While the media likes to portray success as effortless, the reality is far different. Blood, sweat, and tears often accompany accomplishment.
Dr. Maxwell does two unexpected things in this book that make it a valuable contribution to the success literature:
1. He points out that you may not know what your areas of greatest talent are and provides way to check out your thinking.
2. He provides many examples that powerfully reinforce the point that it's hard to succeed without talent . . . or without developing a potential talent. The negative examples are very telling and powerful.
He also does one expected thing that's very helpful: He encourages you to test your thinking with those who know you well. It's hard to see yourself objectively so that's very good advice.
Once you have focused in on an area where you have potential to develop talent, he offers 13 principles to emphasize which I have rephrased below:
1. Believe you will succeed.
2. Pursue your passions with your talent.
3. Take action rather than wait for the right moment.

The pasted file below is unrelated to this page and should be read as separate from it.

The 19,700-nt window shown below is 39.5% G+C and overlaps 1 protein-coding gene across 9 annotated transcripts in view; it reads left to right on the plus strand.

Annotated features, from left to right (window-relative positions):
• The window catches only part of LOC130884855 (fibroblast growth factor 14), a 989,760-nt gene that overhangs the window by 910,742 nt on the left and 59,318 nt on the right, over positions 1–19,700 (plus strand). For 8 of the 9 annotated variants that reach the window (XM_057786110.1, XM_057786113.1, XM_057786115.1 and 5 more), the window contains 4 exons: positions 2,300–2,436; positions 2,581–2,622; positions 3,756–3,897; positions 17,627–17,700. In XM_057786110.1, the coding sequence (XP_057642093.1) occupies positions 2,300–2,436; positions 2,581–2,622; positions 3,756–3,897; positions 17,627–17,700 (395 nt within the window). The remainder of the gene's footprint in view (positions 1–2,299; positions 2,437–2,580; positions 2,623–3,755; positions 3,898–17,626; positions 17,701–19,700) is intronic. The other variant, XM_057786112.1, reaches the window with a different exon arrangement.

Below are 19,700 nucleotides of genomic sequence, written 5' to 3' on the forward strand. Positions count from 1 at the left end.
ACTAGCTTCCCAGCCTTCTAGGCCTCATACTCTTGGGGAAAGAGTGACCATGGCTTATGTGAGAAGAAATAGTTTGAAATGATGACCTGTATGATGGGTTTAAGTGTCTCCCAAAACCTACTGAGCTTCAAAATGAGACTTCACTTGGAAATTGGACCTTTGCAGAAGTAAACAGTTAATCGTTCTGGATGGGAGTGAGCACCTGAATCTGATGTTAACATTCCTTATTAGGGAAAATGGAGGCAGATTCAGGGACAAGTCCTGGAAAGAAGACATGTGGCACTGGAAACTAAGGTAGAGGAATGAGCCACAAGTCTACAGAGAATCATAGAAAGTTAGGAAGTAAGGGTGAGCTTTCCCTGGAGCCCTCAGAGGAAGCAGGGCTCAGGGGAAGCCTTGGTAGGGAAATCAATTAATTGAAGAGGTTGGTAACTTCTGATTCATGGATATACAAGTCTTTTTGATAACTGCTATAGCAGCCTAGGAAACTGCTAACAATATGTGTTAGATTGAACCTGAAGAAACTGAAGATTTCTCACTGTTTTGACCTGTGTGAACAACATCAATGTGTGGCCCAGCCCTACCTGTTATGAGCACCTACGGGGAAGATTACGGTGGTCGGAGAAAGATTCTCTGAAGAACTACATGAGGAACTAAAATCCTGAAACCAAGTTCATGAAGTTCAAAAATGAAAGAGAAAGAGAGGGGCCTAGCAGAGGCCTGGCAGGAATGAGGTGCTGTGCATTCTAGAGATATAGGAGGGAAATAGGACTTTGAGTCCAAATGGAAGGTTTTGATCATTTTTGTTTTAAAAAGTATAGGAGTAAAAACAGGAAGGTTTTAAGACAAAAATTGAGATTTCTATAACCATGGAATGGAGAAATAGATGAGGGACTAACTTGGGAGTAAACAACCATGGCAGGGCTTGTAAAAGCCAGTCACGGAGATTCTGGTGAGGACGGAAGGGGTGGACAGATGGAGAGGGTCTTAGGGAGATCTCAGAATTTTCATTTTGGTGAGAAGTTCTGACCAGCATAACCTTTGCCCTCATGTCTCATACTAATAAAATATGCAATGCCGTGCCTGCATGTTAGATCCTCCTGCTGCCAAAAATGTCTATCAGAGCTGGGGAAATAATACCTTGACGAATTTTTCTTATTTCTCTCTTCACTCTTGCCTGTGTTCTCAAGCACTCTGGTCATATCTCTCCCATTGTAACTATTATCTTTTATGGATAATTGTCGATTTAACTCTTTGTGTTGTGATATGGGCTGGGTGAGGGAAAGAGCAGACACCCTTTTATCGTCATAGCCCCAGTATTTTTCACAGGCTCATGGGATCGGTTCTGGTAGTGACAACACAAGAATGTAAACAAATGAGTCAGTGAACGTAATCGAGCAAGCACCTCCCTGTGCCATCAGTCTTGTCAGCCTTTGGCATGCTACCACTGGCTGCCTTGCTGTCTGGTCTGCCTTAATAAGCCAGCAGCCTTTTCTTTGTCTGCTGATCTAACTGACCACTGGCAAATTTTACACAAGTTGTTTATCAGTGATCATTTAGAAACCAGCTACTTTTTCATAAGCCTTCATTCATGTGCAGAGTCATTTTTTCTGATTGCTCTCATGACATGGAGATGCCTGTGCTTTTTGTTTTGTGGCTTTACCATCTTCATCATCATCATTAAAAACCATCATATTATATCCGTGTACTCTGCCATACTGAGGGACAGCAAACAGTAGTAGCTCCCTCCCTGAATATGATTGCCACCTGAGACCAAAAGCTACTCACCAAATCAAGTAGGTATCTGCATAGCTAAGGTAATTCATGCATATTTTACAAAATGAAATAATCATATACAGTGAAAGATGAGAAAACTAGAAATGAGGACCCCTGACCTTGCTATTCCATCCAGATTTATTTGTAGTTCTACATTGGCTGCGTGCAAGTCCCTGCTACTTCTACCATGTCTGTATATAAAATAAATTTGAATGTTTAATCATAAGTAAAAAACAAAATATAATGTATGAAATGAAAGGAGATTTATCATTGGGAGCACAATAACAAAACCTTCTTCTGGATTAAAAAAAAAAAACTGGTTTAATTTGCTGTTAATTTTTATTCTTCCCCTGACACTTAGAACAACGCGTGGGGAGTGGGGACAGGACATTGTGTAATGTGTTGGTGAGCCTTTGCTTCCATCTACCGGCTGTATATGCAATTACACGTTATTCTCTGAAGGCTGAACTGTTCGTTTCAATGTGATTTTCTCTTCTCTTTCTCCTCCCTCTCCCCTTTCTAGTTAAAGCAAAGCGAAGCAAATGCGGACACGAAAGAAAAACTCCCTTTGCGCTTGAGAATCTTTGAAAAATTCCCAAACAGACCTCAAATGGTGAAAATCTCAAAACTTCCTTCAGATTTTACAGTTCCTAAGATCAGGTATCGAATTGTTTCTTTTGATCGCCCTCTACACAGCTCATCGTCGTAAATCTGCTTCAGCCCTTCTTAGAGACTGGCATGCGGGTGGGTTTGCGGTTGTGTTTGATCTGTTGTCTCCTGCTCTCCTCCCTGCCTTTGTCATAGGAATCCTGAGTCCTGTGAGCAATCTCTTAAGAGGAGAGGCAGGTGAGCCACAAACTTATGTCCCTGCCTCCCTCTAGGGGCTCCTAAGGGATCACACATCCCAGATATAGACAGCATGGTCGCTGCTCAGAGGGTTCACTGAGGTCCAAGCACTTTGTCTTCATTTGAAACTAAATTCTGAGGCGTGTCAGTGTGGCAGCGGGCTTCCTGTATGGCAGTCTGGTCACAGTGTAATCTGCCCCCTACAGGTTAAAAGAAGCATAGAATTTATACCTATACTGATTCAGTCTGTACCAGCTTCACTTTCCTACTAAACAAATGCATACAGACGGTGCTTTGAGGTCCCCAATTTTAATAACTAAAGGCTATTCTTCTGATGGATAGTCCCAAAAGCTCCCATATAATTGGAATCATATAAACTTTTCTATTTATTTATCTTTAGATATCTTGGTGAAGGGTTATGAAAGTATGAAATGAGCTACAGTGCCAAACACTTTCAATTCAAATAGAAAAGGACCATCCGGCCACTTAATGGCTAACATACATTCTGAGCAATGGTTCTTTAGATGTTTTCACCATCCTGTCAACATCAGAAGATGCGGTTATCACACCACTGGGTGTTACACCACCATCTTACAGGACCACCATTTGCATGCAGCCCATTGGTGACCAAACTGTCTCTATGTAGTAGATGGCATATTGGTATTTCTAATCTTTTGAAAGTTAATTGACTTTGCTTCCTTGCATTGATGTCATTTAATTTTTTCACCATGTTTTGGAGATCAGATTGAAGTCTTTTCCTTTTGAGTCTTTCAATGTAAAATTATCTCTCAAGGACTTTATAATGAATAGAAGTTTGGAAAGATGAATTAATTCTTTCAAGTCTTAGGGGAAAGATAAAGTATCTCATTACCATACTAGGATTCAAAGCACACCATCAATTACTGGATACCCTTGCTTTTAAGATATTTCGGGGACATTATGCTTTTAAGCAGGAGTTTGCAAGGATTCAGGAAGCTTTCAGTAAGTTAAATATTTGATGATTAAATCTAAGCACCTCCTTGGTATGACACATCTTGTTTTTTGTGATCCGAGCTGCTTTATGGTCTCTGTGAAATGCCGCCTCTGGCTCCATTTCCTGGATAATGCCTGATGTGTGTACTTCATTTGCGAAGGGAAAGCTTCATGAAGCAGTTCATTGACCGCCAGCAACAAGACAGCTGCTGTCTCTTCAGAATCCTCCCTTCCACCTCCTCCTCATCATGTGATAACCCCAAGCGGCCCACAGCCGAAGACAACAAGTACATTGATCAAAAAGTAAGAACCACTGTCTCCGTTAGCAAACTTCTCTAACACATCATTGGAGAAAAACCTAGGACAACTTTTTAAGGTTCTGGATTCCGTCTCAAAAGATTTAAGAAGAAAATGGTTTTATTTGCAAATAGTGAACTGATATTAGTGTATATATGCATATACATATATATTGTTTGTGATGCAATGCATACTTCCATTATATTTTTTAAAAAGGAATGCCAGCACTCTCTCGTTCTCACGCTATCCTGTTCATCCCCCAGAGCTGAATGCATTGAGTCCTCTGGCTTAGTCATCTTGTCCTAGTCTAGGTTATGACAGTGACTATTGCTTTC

4. Be focused.
5. Continually practice and improve.
6. Be prepared for the challenge before using your talent.
7. Never give up.
8. Build and rely on courage in facing challenges.
9. Be open to suggestions.
10. Honor what's right.
11. Build relationships with those you love, those you want to serve, and those whose help you need.
12. Be responsible in employing your talent.
13. Be a good team player.
The most useful parts of the book come in the application exercises that accompany each of the 13 points. If you didn't read the book but did those exercises, you would gain most of the benefit of this book. So do those exercises!
Bravo, Dr. Maxwell.